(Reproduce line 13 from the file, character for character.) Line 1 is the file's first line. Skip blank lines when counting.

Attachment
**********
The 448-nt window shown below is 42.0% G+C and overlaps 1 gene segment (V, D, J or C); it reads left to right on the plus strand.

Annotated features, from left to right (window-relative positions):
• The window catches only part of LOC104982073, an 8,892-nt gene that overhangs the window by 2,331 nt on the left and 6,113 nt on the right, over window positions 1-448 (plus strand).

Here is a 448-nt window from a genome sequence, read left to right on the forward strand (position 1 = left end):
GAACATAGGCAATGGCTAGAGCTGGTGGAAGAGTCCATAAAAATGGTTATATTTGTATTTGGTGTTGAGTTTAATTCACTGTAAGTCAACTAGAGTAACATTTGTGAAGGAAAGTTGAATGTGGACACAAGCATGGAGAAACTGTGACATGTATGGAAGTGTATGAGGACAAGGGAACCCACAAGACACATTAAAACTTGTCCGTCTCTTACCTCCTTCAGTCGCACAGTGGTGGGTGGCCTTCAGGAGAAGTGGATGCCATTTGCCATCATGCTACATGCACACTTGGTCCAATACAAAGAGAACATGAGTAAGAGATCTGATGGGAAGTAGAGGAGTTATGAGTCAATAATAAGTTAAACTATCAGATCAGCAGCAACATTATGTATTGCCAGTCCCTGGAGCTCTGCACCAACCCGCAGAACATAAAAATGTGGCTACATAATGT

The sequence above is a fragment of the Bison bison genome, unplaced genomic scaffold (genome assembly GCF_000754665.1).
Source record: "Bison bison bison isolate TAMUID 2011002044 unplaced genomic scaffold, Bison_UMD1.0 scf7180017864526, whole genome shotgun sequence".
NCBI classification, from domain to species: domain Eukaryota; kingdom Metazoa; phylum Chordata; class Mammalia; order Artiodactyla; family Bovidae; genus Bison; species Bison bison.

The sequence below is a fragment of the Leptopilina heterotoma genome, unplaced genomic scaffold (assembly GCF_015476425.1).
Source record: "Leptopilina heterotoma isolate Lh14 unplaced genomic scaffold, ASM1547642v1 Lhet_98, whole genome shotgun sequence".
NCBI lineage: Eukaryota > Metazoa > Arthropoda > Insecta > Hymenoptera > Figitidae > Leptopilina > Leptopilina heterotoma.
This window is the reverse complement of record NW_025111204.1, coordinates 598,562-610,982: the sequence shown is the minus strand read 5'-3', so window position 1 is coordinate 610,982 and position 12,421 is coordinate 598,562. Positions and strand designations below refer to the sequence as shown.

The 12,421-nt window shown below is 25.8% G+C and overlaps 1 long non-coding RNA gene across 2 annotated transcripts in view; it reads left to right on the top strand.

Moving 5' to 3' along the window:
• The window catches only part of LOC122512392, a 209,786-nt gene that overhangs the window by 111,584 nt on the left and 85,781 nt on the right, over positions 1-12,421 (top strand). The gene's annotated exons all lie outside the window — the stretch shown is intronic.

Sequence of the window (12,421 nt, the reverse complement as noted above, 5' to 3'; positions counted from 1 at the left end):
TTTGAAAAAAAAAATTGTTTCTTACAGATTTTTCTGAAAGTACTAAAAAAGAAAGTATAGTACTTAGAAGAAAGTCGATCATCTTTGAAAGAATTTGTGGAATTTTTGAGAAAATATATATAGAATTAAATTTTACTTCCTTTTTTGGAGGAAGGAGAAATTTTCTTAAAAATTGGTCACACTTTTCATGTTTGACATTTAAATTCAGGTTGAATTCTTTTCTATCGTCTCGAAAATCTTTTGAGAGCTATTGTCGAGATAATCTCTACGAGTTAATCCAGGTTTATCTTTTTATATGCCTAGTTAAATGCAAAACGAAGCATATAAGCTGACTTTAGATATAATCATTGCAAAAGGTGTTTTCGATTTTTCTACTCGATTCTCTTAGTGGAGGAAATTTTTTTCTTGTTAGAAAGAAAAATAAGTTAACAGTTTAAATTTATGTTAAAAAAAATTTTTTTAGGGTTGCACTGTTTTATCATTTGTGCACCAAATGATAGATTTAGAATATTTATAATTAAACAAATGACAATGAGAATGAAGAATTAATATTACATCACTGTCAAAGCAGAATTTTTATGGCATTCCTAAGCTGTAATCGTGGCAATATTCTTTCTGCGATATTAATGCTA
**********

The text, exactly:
The 12,421-nt window shown below is 25.8% G+C and overlaps 1 long non-coding RNA gene across 2 annotated transcripts in view; it reads left to right on the top strand.